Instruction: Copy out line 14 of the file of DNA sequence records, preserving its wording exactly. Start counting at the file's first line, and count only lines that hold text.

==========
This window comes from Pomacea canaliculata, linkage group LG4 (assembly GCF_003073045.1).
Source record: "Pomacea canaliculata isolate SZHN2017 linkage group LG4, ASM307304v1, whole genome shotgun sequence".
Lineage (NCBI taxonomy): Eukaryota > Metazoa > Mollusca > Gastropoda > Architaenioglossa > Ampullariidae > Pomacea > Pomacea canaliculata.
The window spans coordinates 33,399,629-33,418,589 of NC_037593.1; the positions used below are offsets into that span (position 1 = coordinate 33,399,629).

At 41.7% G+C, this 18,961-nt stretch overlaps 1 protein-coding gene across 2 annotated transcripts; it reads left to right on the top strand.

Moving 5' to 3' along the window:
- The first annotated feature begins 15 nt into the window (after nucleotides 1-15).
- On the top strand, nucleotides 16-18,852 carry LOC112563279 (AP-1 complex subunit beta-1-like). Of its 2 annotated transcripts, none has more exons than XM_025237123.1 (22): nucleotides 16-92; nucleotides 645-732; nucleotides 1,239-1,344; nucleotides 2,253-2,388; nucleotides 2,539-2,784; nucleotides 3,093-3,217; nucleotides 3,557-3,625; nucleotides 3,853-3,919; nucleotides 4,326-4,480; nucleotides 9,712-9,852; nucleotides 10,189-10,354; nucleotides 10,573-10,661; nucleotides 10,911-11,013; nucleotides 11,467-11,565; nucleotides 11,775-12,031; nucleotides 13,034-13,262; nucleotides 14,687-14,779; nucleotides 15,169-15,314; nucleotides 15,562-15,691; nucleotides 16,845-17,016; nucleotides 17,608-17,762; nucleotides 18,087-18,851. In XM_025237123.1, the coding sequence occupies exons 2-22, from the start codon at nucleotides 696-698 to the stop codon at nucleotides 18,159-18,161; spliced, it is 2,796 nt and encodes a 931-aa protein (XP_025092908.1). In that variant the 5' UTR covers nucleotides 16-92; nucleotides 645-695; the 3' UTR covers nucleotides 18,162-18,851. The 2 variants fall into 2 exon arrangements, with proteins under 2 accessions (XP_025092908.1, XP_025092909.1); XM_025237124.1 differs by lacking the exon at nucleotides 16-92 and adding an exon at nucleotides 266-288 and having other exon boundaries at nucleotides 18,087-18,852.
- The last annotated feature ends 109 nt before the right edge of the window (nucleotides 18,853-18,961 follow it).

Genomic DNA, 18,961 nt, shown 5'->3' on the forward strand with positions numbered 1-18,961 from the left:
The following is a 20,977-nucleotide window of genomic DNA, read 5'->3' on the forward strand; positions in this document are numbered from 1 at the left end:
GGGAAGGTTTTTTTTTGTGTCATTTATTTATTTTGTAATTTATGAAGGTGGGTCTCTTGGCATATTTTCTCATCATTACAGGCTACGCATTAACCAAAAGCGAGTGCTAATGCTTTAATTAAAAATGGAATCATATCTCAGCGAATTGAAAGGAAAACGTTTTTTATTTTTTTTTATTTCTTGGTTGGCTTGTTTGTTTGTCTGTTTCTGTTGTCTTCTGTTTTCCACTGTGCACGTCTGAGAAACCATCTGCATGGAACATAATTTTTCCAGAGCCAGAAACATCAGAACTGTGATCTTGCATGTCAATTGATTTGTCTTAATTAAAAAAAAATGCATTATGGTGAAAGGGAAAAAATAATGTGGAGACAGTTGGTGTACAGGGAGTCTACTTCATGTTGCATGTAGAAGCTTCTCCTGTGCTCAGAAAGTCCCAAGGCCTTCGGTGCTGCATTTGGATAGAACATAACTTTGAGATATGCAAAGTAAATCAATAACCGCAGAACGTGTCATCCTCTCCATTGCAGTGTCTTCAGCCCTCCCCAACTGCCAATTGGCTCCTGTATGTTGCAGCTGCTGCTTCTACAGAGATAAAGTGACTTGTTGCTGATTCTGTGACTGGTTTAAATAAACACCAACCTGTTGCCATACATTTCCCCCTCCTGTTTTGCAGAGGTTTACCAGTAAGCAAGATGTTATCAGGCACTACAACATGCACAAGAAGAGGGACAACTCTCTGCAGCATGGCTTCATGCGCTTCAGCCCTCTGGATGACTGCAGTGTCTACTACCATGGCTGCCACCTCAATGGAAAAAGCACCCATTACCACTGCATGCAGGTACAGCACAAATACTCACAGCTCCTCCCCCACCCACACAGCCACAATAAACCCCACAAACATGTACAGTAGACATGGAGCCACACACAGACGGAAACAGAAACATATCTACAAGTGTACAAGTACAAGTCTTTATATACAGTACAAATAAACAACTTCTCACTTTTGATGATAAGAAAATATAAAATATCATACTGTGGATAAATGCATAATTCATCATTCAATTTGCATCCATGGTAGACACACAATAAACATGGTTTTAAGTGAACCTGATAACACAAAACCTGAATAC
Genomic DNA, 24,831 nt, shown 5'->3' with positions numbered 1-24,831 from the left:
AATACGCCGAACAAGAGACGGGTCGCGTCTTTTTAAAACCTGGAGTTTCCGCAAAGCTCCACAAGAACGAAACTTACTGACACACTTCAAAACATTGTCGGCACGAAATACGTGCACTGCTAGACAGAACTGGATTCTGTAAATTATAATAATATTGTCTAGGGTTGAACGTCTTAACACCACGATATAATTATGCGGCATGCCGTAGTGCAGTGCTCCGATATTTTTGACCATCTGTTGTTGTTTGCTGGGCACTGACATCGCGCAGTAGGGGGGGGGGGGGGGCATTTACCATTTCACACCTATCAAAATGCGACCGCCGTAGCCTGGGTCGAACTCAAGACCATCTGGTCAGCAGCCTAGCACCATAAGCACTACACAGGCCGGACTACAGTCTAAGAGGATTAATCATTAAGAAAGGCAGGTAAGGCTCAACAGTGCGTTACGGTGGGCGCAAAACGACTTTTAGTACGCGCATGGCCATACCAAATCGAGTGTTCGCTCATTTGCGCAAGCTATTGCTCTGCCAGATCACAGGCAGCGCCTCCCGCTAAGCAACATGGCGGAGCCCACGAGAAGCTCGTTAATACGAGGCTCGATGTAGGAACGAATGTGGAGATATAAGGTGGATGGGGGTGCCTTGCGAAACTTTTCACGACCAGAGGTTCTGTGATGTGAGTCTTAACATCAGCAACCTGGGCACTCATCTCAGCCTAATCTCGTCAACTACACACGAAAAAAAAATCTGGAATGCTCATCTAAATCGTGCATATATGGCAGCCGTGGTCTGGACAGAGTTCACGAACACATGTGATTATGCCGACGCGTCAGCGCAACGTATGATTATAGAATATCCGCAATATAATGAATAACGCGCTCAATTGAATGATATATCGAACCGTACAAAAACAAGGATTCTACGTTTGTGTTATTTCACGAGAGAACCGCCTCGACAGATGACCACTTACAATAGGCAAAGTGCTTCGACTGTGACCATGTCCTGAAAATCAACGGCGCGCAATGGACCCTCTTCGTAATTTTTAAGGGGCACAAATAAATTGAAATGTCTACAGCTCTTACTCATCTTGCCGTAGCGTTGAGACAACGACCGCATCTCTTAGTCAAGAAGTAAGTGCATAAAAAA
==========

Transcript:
AATACGCCGAACAAGAGACGGGTCGCGTCTTTTTAAAACCTGGAGTTTCCGCAAAGCTCCACAAGAACGAAACTTACTGACACACTTCAAAACATTGTCGGCACGAAATACGTGCACTGCTAGACAGAACTGGATTCTGTAAATTATAATAATATTGTCTAGGGTTGAACGTCTTAACACCACGATATAATTATGCGGCATGCCGTAGTGCAGTGCTCCGATATTTTTGACCATCTGTTGTTGTTTGCTGGGCACTGACATCGCGCAGTAGGGGGGGGGGGGGGGCATTTACCATTTCACACCTATCAAAATGCGACCGCCGTAGCCTGGGTCGAACTCAAGACCATCTGGTCAGCAGCCTAGCACCATAAGCACTACACAGGCCGGACTACAGTCTAAGAGGATTAATCATTAAGAAAGGCAGGTAAGGCTCAACAGTGCGTTACGGTGGGCGCAAAACGACTTTTAGTACGCGCATGGCCATACCAAATCGAGTGTTCGCTCATTTGCGCAAGCTATTGCTCTGCCAGATCACAGGCAGCGCCTCCCGCTAAGCAACATGGCGGAGCCCACGAGAAGCTCGTTAATACGAGGCTCGATGTAGGAACGAATGTGGAGATATAAGGTGGATGGGGGTGCCTTGCGAAACTTTTCACGACCAGAGGTTCTGTGATGTGAGTCTTAACATCAGCAACCTGGGCACTCATCTCAGCCTAATCTCGTCAACTACACACGAAAAAAAAATCTGGAATGCTCATCTAAATCGTGCATATATGGCAGCCGTGGTCTGGACAGAGTTCACGAACACATGTGATTATGCCGACGCGTCAGCGCAACGTATGATTATAGAATATCCGCAATATAATGAATAACGCGCTCAATTGAATGATATATCGAACCGTACAAAAACAAGGATTCTACGTTTGTGTTATTTCACGAGAGAACCGCCTCGACAGATGACCACTTACAATAGGCAAAGTGCTTCGACTGTGACCATGTCCTGAAAATCAACGGCGCGCAATGGACCCTCTTCGTAATTTTTAAGGGGCACAAATAAATTGAAATGTCTACAGCTCTTACTCATCTTGCCGTAGCGTTGAGACAACGACCGCATCTCTTAGTCAAGAAGTAAGTGCATAAAAAA